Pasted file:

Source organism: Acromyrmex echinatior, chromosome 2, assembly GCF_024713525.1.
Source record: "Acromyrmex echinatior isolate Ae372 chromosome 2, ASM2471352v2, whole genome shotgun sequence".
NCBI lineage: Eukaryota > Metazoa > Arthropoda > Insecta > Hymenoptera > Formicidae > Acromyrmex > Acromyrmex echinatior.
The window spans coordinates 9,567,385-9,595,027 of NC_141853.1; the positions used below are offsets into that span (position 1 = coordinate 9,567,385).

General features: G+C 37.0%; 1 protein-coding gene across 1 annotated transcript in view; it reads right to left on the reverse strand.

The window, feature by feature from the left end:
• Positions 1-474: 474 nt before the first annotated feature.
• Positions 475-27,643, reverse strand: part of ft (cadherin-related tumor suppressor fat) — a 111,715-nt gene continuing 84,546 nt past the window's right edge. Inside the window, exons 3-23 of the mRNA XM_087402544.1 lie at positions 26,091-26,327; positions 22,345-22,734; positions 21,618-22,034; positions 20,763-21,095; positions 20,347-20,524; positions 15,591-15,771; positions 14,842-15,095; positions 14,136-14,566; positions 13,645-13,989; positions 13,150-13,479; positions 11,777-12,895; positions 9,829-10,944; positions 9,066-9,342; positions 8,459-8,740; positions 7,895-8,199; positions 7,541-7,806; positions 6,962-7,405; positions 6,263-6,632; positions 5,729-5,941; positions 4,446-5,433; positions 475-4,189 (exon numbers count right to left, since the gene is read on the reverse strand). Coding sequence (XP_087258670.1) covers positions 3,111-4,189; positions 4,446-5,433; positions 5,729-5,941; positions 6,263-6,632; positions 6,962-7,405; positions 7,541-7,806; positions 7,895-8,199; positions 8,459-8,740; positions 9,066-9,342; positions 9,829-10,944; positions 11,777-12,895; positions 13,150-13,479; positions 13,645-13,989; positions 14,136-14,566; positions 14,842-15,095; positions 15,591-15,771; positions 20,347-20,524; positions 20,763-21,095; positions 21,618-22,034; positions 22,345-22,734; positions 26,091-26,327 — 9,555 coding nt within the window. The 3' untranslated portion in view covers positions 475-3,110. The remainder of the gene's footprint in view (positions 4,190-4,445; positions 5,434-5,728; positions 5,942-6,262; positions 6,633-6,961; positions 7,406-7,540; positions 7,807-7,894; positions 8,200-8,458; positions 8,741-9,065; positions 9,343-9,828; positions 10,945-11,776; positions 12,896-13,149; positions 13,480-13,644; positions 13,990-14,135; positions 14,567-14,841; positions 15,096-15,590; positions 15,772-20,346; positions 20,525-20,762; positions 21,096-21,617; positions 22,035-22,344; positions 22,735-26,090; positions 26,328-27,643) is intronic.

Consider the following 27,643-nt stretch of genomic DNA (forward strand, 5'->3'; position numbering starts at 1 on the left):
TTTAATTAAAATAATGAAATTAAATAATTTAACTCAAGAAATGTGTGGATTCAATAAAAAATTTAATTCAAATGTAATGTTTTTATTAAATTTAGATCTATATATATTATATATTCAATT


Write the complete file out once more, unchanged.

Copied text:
Source organism: Acromyrmex echinatior, chromosome 2, assembly GCF_024713525.1.
Source record: "Acromyrmex echinatior isolate Ae372 chromosome 2, ASM2471352v2, whole genome shotgun sequence".
NCBI lineage: Eukaryota > Metazoa > Arthropoda > Insecta > Hymenoptera > Formicidae > Acromyrmex > Acromyrmex echinatior.
The window spans coordinates 9,567,385-9,595,027 of NC_141853.1; the positions used below are offsets into that span (position 1 = coordinate 9,567,385).

General features: G+C 37.0%; 1 protein-coding gene across 1 annotated transcript in view; it reads right to left on the reverse strand.

The window, feature by feature from the left end:
• Positions 1-474: 474 nt before the first annotated feature.
• Positions 475-27,643, reverse strand: part of ft (cadherin-related tumor suppressor fat) — a 111,715-nt gene continuing 84,546 nt past the window's right edge. Inside the window, exons 3-23 of the mRNA XM_087402544.1 lie at positions 26,091-26,327; positions 22,345-22,734; positions 21,618-22,034; positions 20,763-21,095; positions 20,347-20,524; positions 15,591-15,771; positions 14,842-15,095; positions 14,136-14,566; positions 13,645-13,989; positions 13,150-13,479; positions 11,777-12,895; positions 9,829-10,944; positions 9,066-9,342; positions 8,459-8,740; positions 7,895-8,199; positions 7,541-7,806; positions 6,962-7,405; positions 6,263-6,632; positions 5,729-5,941; positions 4,446-5,433; positions 475-4,189 (exon numbers count right to left, since the gene is read on the reverse strand). Coding sequence (XP_087258670.1) covers positions 3,111-4,189; positions 4,446-5,433; positions 5,729-5,941; positions 6,263-6,632; positions 6,962-7,405; positions 7,541-7,806; positions 7,895-8,199; positions 8,459-8,740; positions 9,066-9,342; positions 9,829-10,944; positions 11,777-12,895; positions 13,150-13,479; positions 13,645-13,989; positions 14,136-14,566; positions 14,842-15,095; positions 15,591-15,771; positions 20,347-20,524; positions 20,763-21,095; positions 21,618-22,034; positions 22,345-22,734; positions 26,091-26,327 — 9,555 coding nt within the window. The 3' untranslated portion in view covers positions 475-3,110. The remainder of the gene's footprint in view (positions 4,190-4,445; positions 5,434-5,728; positions 5,942-6,262; positions 6,633-6,961; positions 7,406-7,540; positions 7,807-7,894; positions 8,200-8,458; positions 8,741-9,065; positions 9,343-9,828; positions 10,945-11,776; positions 12,896-13,149; positions 13,480-13,644; positions 13,990-14,135; positions 14,567-14,841; positions 15,096-15,590; positions 15,772-20,346; positions 20,525-20,762; positions 21,096-21,617; positions 22,035-22,344; positions 22,735-26,090; positions 26,328-27,643) is intronic.

Consider the following 27,643-nt stretch of genomic DNA (forward strand, 5'->3'; position numbering starts at 1 on the left):
TTTAATTAAAATAATGAAATTAAATAATTTAACTCAAGAAATGTGTGGATTCAATAAAAAATTTAATTCAAATGTAATGTTTTTATTAAATTTAGATCTATATATATTATATATTCAATT